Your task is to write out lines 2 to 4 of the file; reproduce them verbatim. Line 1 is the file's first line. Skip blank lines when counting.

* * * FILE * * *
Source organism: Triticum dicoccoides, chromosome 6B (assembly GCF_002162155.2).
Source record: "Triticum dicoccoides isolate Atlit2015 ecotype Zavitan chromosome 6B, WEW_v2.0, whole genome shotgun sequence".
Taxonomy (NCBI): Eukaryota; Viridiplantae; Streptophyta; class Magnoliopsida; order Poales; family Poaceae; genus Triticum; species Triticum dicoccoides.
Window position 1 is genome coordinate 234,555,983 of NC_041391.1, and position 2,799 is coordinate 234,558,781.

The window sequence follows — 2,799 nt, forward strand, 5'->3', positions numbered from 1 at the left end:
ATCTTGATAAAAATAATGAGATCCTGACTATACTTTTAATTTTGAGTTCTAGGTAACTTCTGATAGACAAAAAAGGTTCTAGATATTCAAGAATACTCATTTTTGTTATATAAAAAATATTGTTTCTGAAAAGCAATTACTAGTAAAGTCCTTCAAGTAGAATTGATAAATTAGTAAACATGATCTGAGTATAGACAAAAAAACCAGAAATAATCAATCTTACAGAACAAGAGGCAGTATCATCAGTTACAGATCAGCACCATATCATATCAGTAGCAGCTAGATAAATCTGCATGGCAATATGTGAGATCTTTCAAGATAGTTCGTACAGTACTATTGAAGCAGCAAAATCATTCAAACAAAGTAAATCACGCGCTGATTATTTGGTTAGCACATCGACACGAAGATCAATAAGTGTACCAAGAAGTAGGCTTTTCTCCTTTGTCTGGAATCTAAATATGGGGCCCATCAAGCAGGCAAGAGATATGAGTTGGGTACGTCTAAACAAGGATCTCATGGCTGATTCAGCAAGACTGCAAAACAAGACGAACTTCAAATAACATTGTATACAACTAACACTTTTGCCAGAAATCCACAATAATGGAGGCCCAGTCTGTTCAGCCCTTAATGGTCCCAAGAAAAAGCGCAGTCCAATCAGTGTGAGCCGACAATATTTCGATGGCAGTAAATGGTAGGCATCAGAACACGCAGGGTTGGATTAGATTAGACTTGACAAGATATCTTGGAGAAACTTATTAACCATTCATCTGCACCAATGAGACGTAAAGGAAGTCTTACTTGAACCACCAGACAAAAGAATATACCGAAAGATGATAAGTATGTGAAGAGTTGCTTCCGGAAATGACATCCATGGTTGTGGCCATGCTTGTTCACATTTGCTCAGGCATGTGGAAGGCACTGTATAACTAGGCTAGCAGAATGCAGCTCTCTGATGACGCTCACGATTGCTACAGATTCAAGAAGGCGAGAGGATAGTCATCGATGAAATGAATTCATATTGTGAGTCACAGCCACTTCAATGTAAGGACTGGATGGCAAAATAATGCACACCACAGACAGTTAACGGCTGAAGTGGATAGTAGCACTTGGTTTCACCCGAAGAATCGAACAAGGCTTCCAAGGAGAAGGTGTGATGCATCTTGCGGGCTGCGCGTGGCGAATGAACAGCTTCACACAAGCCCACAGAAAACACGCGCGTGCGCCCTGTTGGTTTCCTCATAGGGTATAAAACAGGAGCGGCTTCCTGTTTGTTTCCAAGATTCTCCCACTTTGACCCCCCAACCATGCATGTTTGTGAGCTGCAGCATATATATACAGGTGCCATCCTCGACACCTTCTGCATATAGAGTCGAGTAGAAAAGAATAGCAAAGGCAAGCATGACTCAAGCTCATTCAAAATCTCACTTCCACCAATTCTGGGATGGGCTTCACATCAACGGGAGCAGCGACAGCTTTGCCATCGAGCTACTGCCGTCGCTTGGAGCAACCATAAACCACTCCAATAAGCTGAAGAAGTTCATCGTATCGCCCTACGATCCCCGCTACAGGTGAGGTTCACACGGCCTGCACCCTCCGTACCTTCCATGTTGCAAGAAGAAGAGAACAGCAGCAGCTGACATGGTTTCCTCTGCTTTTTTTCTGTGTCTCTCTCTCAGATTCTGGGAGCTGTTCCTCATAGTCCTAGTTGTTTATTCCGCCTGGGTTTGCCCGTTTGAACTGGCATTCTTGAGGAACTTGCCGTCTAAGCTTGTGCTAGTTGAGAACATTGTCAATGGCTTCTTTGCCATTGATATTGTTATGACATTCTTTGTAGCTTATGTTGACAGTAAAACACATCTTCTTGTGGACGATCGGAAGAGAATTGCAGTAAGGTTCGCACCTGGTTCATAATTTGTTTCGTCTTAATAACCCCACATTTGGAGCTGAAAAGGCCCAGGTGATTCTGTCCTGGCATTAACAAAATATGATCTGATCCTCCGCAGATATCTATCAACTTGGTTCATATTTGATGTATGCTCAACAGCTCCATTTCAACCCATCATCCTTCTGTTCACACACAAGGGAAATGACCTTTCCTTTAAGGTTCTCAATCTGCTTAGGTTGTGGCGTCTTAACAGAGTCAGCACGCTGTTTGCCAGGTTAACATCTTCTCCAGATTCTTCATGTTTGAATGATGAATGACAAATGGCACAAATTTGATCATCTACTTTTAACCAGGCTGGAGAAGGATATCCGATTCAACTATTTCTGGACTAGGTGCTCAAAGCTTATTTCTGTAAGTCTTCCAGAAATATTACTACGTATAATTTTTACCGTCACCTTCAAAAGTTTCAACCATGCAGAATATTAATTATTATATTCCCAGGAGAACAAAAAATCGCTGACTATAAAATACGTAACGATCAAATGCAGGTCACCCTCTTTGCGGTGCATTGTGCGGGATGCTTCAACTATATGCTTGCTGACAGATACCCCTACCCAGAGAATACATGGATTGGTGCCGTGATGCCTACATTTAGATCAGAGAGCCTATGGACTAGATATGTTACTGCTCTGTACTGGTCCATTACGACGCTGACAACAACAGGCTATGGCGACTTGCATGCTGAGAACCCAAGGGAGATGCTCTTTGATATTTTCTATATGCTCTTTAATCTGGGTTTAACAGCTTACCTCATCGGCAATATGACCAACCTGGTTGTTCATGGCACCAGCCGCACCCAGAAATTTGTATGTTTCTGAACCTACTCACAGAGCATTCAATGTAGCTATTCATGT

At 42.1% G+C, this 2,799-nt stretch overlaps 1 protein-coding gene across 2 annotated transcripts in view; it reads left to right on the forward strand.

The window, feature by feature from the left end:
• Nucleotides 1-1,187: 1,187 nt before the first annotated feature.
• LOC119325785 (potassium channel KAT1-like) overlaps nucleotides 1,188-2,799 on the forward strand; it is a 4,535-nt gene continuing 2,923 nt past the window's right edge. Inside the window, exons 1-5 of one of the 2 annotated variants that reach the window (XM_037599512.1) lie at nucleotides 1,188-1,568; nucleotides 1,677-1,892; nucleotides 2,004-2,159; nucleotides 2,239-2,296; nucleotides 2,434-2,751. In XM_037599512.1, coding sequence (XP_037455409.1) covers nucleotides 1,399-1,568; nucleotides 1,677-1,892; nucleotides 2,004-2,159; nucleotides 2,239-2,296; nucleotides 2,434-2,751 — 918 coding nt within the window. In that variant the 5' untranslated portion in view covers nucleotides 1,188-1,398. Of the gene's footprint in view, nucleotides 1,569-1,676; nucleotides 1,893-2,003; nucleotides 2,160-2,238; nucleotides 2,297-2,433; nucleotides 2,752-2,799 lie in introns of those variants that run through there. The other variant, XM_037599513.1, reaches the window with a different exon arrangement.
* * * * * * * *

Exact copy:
Source record: "Triticum dicoccoides isolate Atlit2015 ecotype Zavitan chromosome 6B, WEW_v2.0, whole genome shotgun sequence".
Taxonomy (NCBI): Eukaryota; Viridiplantae; Streptophyta; class Magnoliopsida; order Poales; family Poaceae; genus Triticum; species Triticum dicoccoides.
Window position 1 is genome coordinate 234,555,983 of NC_041391.1, and position 2,799 is coordinate 234,558,781.